Tuesday, August 31, 2010

The Importance of Preparation

Study guides are standard, books are great, and DVDs are a fresh way for groups to interact with Bible-based materials. Yet, whatever the type or quality of the resource, the biggest difference between a spiritually enriching study time and a painfully boring study time just might be you—the small group leader.

This weekend, we hosted our quarterly small group leadership training event called our Small Group Leader Symposium. We introduced our church’s recommended curriculum for the new ministry year. Lots of good stuff! Recommendations include some classics, some tried-and-true materials, and some brand new DVD resources.

We watched some of the new DVD-based studies together, and we talked about specific resources that have ministered to us personally. And then at the end of our time together, I challenged our leaders with the significance of their role in nurturing a rich study time. I emphasized four key ingredients for success—all focused on the importance of preparation.

1. Read and Re-Read
Unfortunately, most of us have participated in small groups where the leader had clearly not read the chapter or worked through the study guide. They didn’t really know what the chapter was about—much less the key points of the study. What was that experience like? My guess is it subtly communicated; “This wasn’t really worth the time”

As the leader, you’re not required to know every line in the chapter, but you ought to be the most well-read person in the room on the chapter or study. You need to know your way around the chapter, so when someone in your group raises a point of interest you can guide others there and speak to the topic clearly. This communicates value and importance of the material you’re studying.

2. Research
Assuming you’ve read and re-read the materials, consider other ways to add depth to your study time. Is there a video clip that supports the study material? Is there an object to use as a prop that could visually enhance the teaching? Is there a quote or another writing that could be brought in to help others gain a more full understanding? Do some research outside of the study guide and consider ways to further your groups’ growth.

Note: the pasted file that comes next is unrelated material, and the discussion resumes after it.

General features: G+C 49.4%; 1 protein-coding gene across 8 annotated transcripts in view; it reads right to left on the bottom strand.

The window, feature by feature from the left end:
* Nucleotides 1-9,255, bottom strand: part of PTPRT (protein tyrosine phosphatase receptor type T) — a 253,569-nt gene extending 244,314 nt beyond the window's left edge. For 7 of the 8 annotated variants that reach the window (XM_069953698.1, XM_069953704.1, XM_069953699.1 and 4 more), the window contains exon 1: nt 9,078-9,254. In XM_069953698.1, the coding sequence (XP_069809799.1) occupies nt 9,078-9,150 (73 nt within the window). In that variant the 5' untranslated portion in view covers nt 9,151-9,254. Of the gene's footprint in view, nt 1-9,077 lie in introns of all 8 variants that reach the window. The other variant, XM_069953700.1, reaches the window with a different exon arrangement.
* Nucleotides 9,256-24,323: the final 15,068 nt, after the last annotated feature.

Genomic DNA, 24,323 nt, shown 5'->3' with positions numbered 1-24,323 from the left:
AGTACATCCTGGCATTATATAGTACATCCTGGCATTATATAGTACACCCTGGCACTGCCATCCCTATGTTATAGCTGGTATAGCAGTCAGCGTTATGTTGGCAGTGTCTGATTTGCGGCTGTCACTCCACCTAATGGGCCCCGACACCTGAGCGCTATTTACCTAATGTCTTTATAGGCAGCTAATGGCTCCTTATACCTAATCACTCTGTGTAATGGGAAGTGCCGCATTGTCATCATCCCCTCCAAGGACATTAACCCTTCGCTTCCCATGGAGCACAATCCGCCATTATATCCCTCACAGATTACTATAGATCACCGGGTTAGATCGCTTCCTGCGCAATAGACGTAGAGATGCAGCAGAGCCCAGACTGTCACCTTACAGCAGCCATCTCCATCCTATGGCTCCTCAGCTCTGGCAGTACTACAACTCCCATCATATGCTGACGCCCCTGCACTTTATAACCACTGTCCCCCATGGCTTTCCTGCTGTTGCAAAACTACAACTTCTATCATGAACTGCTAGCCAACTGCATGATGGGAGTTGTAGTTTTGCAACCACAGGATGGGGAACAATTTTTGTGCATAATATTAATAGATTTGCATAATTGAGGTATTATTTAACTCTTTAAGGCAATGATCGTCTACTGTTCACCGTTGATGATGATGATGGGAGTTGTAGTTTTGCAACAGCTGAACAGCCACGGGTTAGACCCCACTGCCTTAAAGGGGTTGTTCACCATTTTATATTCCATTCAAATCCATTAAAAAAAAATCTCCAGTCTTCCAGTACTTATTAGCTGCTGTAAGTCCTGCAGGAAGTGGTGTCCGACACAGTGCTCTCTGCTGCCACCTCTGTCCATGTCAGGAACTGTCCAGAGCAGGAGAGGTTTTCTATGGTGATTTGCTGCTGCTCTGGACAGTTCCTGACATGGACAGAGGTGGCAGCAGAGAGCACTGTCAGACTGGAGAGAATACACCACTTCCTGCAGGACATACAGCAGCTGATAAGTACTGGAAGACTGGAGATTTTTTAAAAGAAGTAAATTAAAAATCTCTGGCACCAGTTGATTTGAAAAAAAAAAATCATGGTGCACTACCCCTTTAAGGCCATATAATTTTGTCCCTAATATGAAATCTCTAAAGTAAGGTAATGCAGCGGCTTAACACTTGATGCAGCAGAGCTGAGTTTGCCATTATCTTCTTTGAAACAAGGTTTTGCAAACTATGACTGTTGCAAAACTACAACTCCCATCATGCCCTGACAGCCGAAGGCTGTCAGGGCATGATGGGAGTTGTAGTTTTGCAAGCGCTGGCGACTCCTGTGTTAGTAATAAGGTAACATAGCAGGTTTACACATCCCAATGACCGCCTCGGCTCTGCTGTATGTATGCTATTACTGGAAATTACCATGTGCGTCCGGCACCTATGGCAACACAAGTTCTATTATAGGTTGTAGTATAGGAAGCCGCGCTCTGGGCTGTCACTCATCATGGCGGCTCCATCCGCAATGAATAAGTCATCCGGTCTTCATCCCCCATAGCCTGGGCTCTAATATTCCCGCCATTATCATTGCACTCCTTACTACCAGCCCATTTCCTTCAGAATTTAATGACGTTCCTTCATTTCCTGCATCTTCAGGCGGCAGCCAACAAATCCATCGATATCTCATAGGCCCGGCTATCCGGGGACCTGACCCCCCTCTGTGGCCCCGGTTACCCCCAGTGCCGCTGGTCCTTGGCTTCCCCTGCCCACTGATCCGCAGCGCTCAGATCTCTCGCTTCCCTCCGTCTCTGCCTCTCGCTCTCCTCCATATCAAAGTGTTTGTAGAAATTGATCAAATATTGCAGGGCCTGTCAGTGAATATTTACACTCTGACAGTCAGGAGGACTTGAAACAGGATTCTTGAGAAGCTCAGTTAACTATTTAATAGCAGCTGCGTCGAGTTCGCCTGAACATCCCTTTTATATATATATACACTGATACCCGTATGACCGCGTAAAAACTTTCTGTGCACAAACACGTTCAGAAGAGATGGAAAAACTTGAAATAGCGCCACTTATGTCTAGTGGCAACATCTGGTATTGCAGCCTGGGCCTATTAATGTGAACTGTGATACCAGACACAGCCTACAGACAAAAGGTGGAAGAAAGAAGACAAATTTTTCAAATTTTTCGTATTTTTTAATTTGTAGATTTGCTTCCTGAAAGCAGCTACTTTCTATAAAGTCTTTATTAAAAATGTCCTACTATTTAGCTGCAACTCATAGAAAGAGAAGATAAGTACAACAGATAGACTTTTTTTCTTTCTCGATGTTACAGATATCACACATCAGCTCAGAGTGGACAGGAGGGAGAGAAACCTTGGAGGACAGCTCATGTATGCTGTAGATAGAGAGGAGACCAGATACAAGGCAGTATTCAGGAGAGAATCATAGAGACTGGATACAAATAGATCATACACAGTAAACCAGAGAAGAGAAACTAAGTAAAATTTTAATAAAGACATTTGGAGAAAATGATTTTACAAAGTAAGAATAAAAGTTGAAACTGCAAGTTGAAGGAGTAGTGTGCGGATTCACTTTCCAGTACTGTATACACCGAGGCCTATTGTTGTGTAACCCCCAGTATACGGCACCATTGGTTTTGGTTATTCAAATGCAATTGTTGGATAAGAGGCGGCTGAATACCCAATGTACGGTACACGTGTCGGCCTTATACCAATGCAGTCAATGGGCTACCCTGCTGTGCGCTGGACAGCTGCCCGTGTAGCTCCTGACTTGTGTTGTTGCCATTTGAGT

3. Pick the Best Questions
Not all study questions are created equal! Most study guides have far more questions than any group can possibly work through in a one discussion time. As the leader, you know the issues your group is dealing with in life. Spend some preparation time selecting which questions work best for the individuals in your group. Pick the questions that seek to connect with people’s heart—not just their head.

The goal of study questions is not to get through them all—but instead to nurture rich and spiritually-enriching conversation. (Nobody is going to test you on the material.)

4. Take Notes As You Go
As a leader, take notes on how people are processing the study material. Is someone wrestling with a Biblical truth? Was someone challenged by a thought or idea presented in the material? Take note of this—literally. This gives you insight into the hearts of those with whom you’re doing life. This also gives you connection points for ministry opportunities between studies.

Leader preparation communicates value—both of the study materials and of the individual members of your group. Take time to prepare, a rich study time depends on it!

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